Small Steps

By Judy Andreas
The years teach what the days never know
Ralph Waldo Emerson
Sometimes I grow discouraged. Sometimes I feel as if I am not doing enough. Sometimes I feel a helplessness, a hopelessness, a sense that nothing can be done.
Perhaps I am too busy looking at the big picture to acknowledge what lies right before my eyes.
Last week, I received an invitation to speak on a local radio show. It was scheduled to be a fifteen minute spot in which I would talk about my book, Judyisms. Having been a listener and frequent caller to the station, I was well acquainted with the conventional viewpoint held by most of the audience. Could I find the right formula to communicate my message, while, at the same time, being true to myself? Could I honor the parameters of the station without compromising my integrity? It was worth a try. And so, I accepted the invitation.
The interview began smoothly. The hosts, Steve and Sophia, introduced me and talked a bit about my background. We discussed my book and I was asked to read one of the essays. So far all was going swimmingly.
"What inspired you to begin writing?" Sophia asked. I responded by talking about the 911 conference I had attended on September 11, 2004, Confronting the Evidence. I mentioned the unanswered questions around the most traumatic day in American history.
Oh Oh. The three dreaded numbers had gone out over the airwaves, ...... NINE.... ONE...... ONE. There was no turning back, for in my brief explanation I had introduced a possibility that many of the listeners did not want to consider. I had mentioned the unmentionable. Had 911 had been an "inside job"? The question was blazing throughout the ether. The dart of doubt had been thrown at the board of belief systems and the studio was filled with the sound of phones ringing off their proverbial hooks.
"You believe that our government had something to do with 911?"
"You believe that our government would kill its own citizens?"
People were questioning more than my premise. People were questioning my sanity.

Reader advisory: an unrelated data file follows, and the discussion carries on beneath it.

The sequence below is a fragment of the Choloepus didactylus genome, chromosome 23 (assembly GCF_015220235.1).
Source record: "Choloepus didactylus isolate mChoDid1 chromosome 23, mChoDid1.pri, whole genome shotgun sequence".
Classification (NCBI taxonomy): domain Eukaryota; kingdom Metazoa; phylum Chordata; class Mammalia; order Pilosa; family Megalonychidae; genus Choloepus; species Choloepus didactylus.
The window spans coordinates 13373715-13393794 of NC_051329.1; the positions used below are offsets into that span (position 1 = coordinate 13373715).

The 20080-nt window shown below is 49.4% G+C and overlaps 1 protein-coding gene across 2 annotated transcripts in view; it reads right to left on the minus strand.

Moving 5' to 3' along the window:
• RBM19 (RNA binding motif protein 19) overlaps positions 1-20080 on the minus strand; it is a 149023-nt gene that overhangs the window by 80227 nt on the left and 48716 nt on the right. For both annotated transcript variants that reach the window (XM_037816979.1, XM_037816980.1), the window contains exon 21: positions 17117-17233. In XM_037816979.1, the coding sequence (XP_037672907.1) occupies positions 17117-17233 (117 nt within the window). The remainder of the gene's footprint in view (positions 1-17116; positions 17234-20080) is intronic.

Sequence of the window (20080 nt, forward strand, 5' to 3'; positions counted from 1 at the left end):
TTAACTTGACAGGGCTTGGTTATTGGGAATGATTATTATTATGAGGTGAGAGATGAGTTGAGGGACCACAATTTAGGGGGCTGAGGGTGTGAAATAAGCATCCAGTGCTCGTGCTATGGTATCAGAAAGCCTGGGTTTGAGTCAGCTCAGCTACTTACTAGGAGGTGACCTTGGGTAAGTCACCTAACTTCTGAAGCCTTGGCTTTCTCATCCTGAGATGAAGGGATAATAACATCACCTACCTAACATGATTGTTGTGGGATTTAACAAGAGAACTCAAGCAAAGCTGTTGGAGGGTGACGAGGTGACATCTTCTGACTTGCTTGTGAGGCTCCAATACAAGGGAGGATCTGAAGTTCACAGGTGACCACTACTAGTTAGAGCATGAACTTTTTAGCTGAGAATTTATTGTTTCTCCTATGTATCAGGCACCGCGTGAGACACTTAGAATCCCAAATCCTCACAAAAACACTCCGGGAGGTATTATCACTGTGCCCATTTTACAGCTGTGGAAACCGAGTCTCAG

Most of the listeners had never heard of Operation Northwoods, so I seized the opportunity to make the introduction. I talked about the plan, which had the written approval of the Chairman and every member of the Joint Chiefs of Staff Operation Northwoods had called for innocent people to be shot on American streets; for boats carrying refugees fleeing Cuba to be sunk on the high seas; for a wave of violent terrorism to be launched in Washington, D.C., Miami, and elsewhere. People would be framed for bombings they did not commit; planes would be hijacked. Using phony evidence, all of it would be blamed on Castro, thus giving Lemnitzer [Joint chief's chair] and his cabal the excuse, as well as the public and international backing, they needed to launch their war against Cuba. .
The phones kept ringing. I was being challenged from every direction.
"How do you feel about abortion?"
"Do you believe that FDR knew about Pearl Harbor before the event?"
"If you don't like this country, why don't you leave it?" someone dusted off that tired old comment. I responded with courtesy.
My mind drifted back to 2001 and a dinner party I'd attended; a party at which the events of September 11th.had been discussed. A woman named Evelyn offered the sobering comment, "If I thought that the government had something to do with 911, I couldn't get up in the morning,"
How many people in the listening audience shared Evelyn's sentiment? Were my words violating a place that some regarded as sacrosanct? I needed to be sensitive to others' realities.
The phone lines were jammed. And yet, in the midst of the frenzy, there were callers praising my words and courage. It was not only the praise that warmed my heart, it was the realization that certain truths were going out over the airwaves. It was the realization that there were many others who doubted the official version of 911 but had not been given a voice to state their concerns. What had been scheduled as a 15 minute interview became a two hour segment and I left the studio feeling encouraged. People were questioning. People were waking up. They only needed to be presented with the facts. They needed to hear the truth.
This is the time for activism. This is the time for all of us to speak out We must take back our country from the criminals. They are the few. We are the many. This is no longer about right and left, this is about right and wrong. .
We must continue to get the message out. We must not become discouraged. And we mustn't assume that those who haven't yet joined the movement, are uneducable. That is elitist, and unfair. Perhaps the progress is not as swift as we would like. Perhaps the progress will come one person at a time. And yet, one person telling one more person has the potential to ripple out across the earth. One person telling one more person can change our world.
The two most powerful warriors are patience and time.
--Leo Tolstoy
Copyright: 2006 Judy Andreas



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